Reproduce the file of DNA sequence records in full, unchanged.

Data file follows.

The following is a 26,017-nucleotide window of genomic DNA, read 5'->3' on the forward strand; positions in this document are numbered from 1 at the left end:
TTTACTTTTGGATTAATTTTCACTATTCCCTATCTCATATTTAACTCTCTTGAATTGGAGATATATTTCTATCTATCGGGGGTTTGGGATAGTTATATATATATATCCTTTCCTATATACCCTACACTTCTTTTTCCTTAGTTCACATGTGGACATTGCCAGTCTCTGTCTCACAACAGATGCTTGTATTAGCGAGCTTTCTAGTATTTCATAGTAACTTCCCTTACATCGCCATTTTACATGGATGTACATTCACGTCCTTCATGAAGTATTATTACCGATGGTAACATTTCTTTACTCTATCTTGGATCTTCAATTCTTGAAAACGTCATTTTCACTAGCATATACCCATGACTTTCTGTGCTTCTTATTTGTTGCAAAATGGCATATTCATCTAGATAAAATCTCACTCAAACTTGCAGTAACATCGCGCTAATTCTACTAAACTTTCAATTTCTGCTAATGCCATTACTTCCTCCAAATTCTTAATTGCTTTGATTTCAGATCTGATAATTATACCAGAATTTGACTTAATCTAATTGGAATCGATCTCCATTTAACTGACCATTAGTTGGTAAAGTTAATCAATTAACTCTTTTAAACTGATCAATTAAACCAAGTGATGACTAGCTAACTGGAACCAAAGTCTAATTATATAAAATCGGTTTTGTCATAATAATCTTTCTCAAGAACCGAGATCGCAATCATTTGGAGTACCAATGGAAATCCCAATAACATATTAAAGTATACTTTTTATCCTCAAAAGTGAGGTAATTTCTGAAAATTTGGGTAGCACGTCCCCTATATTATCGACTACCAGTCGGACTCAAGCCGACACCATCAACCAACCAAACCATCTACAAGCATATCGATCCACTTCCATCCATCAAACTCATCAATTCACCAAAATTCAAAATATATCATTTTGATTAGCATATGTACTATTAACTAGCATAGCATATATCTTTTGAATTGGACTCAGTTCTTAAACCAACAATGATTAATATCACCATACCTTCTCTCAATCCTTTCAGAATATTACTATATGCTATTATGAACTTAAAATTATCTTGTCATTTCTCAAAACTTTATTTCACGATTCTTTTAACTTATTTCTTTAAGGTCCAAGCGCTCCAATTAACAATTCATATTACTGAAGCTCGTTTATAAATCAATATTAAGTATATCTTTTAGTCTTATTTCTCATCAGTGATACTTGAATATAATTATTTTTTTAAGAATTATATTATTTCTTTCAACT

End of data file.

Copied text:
The following is a 26,017-nucleotide window of genomic DNA, read 5'->3' on the forward strand; positions in this document are numbered from 1 at the left end:
TTTACTTTTGGATTAATTTTCACTATTCCCTATCTCATATTTAACTCTCTTGAATTGGAGATATATTTCTATCTATCGGGGGTTTGGGATAGTTATATATATATATCCTTTCCTATATACCCTACACTTCTTTTTCCTTAGTTCACATGTGGACATTGCCAGTCTCTGTCTCACAACAGATGCTTGTATTAGCGAGCTTTCTAGTATTTCATAGTAACTTCCCTTACATCGCCATTTTACATGGATGTACATTCACGTCCTTCATGAAGTATTATTACCGATGGTAACATTTCTTTACTCTATCTTGGATCTTCAATTCTTGAAAACGTCATTTTCACTAGCATATACCCATGACTTTCTGTGCTTCTTATTTGTTGCAAAATGGCATATTCATCTAGATAAAATCTCACTCAAACTTGCAGTAACATCGCGCTAATTCTACTAAACTTTCAATTTCTGCTAATGCCATTACTTCCTCCAAATTCTTAATTGCTTTGATTTCAGATCTGATAATTATACCAGAATTTGACTTAATCTAATTGGAATCGATCTCCATTTAACTGACCATTAGTTGGTAAAGTTAATCAATTAACTCTTTTAAACTGATCAATTAAACCAAGTGATGACTAGCTAACTGGAACCAAAGTCTAATTATATAAAATCGGTTTTGTCATAATAATCTTTCTCAAGAACCGAGATCGCAATCATTTGGAGTACCAATGGAAATCCCAATAACATATTAAAGTATACTTTTTATCCTCAAAAGTGAGGTAATTTCTGAAAATTTGGGTAGCACGTCCCCTATATTATCGACTACCAGTCGGACTCAAGCCGACACCATCAACCAACCAAACCATCTACAAGCATATCGATCCACTTCCATCCATCAAACTCATCAATTCACCAAAATTCAAAATATATCATTTTGATTAGCATATGTACTATTAACTAGCATAGCATATATCTTTTGAATTGGACTCAGTTCTTAAACCAACAATGATTAATATCACCATACCTTCTCTCAATCCTTTCAGAATATTACTATATGCTATTATGAACTTAAAATTATCTTGTCATTTCTCAAAACTTTATTTCACGATTCTTTTAACTTATTTCTTTAAGGTCCAAGCGCTCCAATTAACAATTCATATTACTGAAGCTCGTTTATAAATCAATATTAAGTATATCTTTTAGTCTTATTTCTCATCAGTGATACTTGAATATAATTATTTTTTTAAGAATTATATTATTTCTTTCAACT